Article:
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Haiti launches vaccination campaign against cholera after much debate

BMJ 2012; 344 doi: http://dx.doi.org/10.1136/bmj.e2748 (Published 16 April 2012) Cite this as: BMJ 2012;344:e2748
  1. Nigel Hawkes
  1. 1London

A vaccination campaign against cholera has been launched in Haiti after months of medical and political argument. The final hurdle was approval for the programme from Haiti’s National Ethics Committee, which became involved after a local radio station charged that the campaign was an “experiment” in which the Haitian people were being used as guinea pigs.

The first phase of the campaign is targeting 50 000 people living in Port-au-Prince and will be followed by a further 50 000 in the Artibonite River valley, all of whom will be given the oral cholera vaccine, Shanchol, made in India. The organisers hope to show that it is possible to give the two doses needed over a two week period in areas of high deprivation and to convince the government and international donors to commit to a much bigger campaign aimed at millions of Haitians.

The vaccination drive has had to survive the scepticism of several organisations, including the Pan American Health Organization and the US Centers for Disease Control and Prevention (CDC); the opposition of the previous Haitian government; and an atmosphere poisoned by the belief—now confirmed by whole genome sequence typing—that cholera was introduced into Haiti by Nepalese peacekeeping troops sent there by the United Nations after the devastating earthquake of January 2010.

Since the outbreak began in October 2010 more than 530 000 Haitians have been infected, 7040 of whom have died. Two organisations, Partners in Health and a Haitian group, Gheskio, are organising the vaccination drive and have had to overcome considerable scepticism, Louise Ivers of Partners in Health told US National Public Radio.

“The general culture around cholera vaccination in public health agencies has been that it’s not a good idea. It’s too complicated. It’s too hard. It’s costly. The Haitians can’t even get measles coverage to be high enough. There’s a kind of apathy about introducing another vaccine into such a place,” she said.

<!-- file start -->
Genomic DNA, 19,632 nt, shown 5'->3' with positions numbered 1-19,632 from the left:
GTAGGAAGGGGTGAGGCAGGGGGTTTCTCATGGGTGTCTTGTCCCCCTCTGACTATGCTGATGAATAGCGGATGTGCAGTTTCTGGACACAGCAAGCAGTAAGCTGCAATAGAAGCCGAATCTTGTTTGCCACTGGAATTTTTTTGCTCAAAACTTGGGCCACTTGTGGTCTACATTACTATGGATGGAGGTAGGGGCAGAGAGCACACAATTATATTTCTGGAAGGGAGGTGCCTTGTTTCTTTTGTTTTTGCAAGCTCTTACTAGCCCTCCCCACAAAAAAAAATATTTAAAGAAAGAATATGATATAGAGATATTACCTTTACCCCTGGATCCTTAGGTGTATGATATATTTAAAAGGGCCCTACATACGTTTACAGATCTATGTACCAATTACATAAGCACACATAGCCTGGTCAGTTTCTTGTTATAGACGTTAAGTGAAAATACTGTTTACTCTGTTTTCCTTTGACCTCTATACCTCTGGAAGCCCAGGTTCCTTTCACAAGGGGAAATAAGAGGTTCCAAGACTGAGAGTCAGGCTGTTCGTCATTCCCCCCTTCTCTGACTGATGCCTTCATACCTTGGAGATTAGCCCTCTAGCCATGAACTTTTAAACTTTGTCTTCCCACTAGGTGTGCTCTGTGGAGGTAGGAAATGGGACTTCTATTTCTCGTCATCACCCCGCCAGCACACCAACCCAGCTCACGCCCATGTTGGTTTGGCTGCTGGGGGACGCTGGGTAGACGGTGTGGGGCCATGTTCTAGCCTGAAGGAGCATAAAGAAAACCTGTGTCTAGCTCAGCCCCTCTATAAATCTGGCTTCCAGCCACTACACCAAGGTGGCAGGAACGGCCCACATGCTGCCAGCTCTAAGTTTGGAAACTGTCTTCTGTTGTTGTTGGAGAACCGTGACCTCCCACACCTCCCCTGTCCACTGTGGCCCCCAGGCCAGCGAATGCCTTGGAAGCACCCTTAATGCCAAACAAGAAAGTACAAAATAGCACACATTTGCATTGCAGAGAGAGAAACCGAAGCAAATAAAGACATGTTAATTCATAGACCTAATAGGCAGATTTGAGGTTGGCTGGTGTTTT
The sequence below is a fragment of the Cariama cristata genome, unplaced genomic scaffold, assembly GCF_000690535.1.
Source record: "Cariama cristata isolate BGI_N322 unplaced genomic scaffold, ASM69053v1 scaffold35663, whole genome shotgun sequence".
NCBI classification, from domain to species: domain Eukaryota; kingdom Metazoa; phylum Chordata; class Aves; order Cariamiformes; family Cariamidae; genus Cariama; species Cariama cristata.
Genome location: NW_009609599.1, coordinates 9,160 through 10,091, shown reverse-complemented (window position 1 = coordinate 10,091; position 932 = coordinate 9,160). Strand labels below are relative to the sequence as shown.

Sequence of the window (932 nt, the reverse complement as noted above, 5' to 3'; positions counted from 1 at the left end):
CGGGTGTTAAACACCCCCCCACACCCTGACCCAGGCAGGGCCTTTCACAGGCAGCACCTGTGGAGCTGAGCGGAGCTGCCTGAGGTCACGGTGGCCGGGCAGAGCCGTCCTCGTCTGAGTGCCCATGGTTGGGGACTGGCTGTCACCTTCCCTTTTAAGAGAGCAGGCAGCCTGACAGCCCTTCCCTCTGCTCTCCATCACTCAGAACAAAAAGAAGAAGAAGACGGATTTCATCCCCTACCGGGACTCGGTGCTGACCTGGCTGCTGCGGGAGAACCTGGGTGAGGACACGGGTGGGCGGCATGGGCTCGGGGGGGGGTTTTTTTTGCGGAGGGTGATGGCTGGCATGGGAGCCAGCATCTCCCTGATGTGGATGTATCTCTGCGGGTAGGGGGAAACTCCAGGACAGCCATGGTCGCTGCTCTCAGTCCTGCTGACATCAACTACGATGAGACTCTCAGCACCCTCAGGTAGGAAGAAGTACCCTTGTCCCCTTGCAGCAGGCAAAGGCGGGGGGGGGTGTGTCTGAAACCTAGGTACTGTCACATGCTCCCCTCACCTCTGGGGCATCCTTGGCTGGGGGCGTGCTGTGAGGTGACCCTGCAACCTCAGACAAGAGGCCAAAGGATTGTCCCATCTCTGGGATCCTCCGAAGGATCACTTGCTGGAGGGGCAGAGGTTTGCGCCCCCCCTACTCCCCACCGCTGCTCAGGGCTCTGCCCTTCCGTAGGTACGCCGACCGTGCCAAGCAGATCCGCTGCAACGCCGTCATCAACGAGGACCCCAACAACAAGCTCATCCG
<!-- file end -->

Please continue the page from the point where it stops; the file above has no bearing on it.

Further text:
“Then there’s the philosophical notion: an ideological argument that you shouldn’t be trying to vaccinate against cholera when really the solution is water and sanitation.” The vaccination groups accept this argument but say that improvements in water supply and sanitation will take too long. Jean William Pape, the head of Gheskio, said, “In the best conditions, with the best government, it’s not going to be done in five years. So you need this vaccine.”

Other obstacles have included approval of Shanchol by the World Health Organization (granted last September), working out the cost, and ensuring availability of the vaccine. The 200 000 doses will cost around $400 000 (£250 000; €305 000), and further supplies will depend on additional funds being available.

Opposition to the plan from public health bodies has eased over the past six months. John Vertefeuille, the CDC’s country director in Haiti, told National Public Radio that the project “will provide an important piece of information around the feasibility and acceptability of a vaccine.” But he also pointed out that a cholera vaccine had never been used in an ongoing outbreak of the disease and that the CDC’s focus remained on improving water, sanitation, hygiene practices, and medical services.

Notes

Cite this as: BMJ 2012;344:e2748